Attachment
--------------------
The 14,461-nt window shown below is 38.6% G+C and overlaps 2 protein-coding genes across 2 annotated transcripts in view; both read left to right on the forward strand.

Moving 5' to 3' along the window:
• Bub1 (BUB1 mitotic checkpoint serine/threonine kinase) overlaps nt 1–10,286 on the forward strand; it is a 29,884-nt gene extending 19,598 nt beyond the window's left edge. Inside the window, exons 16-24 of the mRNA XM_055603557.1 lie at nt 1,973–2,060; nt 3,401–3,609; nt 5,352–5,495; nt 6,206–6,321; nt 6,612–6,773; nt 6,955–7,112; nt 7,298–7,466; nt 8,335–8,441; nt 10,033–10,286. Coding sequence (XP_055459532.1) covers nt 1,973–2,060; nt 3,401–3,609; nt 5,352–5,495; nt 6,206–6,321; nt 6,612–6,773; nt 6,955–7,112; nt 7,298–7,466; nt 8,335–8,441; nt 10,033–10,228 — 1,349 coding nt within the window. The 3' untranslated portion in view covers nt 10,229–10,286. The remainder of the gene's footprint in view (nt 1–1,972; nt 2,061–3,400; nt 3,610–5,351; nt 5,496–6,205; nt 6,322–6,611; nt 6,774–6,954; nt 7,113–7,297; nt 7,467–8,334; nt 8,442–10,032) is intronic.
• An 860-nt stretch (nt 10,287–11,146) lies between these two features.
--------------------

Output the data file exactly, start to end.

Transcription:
The 14,461-nt window shown below is 38.6% G+C and overlaps 2 protein-coding genes across 2 annotated transcripts in view; both read left to right on the forward strand.

Moving 5' to 3' along the window:
• Bub1 (BUB1 mitotic checkpoint serine/threonine kinase) overlaps nt 1–10,286 on the forward strand; it is a 29,884-nt gene extending 19,598 nt beyond the window's left edge. Inside the window, exons 16-24 of the mRNA XM_055603557.1 lie at nt 1,973–2,060; nt 3,401–3,609; nt 5,352–5,495; nt 6,206–6,321; nt 6,612–6,773; nt 6,955–7,112; nt 7,298–7,466; nt 8,335–8,441; nt 10,033–10,286. Coding sequence (XP_055459532.1) covers nt 1,973–2,060; nt 3,401–3,609; nt 5,352–5,495; nt 6,206–6,321; nt 6,612–6,773; nt 6,955–7,112; nt 7,298–7,466; nt 8,335–8,441; nt 10,033–10,228 — 1,349 coding nt within the window. The 3' untranslated portion in view covers nt 10,229–10,286. The remainder of the gene's footprint in view (nt 1–1,972; nt 2,061–3,400; nt 3,610–5,351; nt 5,496–6,205; nt 6,322–6,611; nt 6,774–6,954; nt 7,113–7,297; nt 7,467–8,334; nt 8,442–10,032) is intronic.
• An 860-nt stretch (nt 10,287–11,146) lies between these two features.